The NY Times had an article yesterday about how buying a hybrid may have zero effect on how much oil the US saves.
This is because of the CAFE (corporate average fuel economy) rule, which sets the minimum average gas mileage a manufacturer's product can have. Right now all of a maker's automobiles must average 27.5 miles per gallon, with its light trucks averaging 21.5 mpg. If a manufacturer has a car that averages 26.5 mpg, it must have another car that averages 28.5 mpg to make up for it.
So here's where the hybrids come in: if a hybrid truck averages 26.5 mpg, that allows a manufacturer to have another truck that averages 16.5 mpg. If they can make a hybrid truck that averages 31.5 mpg, they can have another truck that averages 11.5 mpg. So everyone that buys a hybrid with better mileage is essentially allowing someone else to buy a worse gas guzzler. As far as the country is concerned its a zero-sum game because every gallon of fuel you save is consumed by someone else.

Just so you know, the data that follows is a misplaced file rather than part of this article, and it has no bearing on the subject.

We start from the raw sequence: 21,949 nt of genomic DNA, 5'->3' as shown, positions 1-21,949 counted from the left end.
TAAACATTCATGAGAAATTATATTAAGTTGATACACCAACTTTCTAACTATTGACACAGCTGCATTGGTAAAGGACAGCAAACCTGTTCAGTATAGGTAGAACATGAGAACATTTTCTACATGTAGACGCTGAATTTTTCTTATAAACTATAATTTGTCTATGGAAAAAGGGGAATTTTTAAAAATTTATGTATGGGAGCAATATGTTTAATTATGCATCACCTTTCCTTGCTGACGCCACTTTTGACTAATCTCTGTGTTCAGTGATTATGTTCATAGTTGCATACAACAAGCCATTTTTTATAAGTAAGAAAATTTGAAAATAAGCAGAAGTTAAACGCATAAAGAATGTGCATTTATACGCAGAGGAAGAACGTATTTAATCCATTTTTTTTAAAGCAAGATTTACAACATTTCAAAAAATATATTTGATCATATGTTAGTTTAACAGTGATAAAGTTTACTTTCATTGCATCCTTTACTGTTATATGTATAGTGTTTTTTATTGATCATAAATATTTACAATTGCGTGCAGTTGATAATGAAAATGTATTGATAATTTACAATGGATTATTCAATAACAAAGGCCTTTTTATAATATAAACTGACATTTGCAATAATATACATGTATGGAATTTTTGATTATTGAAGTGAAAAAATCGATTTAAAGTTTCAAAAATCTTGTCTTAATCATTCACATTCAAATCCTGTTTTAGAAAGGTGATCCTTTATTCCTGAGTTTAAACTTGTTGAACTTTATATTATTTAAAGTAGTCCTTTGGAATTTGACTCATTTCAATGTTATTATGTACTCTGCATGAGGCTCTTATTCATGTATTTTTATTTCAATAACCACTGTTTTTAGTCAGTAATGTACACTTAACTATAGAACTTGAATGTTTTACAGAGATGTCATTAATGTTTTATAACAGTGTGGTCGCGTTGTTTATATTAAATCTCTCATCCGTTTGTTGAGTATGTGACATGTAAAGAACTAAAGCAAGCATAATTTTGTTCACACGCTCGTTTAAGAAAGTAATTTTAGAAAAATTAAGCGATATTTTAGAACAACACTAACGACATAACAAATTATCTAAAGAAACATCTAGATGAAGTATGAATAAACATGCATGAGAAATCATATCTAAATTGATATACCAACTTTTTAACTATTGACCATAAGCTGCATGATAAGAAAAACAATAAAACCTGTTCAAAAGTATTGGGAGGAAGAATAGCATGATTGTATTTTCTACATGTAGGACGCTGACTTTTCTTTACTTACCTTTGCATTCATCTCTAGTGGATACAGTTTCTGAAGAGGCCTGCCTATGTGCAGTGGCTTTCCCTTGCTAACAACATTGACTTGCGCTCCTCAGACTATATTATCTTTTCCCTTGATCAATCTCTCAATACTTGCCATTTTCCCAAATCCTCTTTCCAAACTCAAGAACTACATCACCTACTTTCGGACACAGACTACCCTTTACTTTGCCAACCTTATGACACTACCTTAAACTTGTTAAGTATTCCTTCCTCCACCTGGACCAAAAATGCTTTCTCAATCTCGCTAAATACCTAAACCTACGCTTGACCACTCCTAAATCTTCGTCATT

This does not appear to be the case with Toyota's Prius (and, I imagine, Honda's hybrids as well). Toyota's cars are above the 27.5 average so buying a Prius does not mean Toyota is going to push the envelope in manufacturing gas-guzzling cars. But not so with Toyota's light trucks & SUVs. They are very close to the 21.5 mpg minimum, so your buying a Highlander hybrid means someone else can buy the Lexus SUV. Ditto for Ford's Escape hybrid; most likely a Lincoln Navigator owner will thank you.
The article offers two ways to really decrease the country's consumption of oil: financial incentives or financial disincentives (i.e., gas tax). I'd offer a third: increase the CAFE minimums.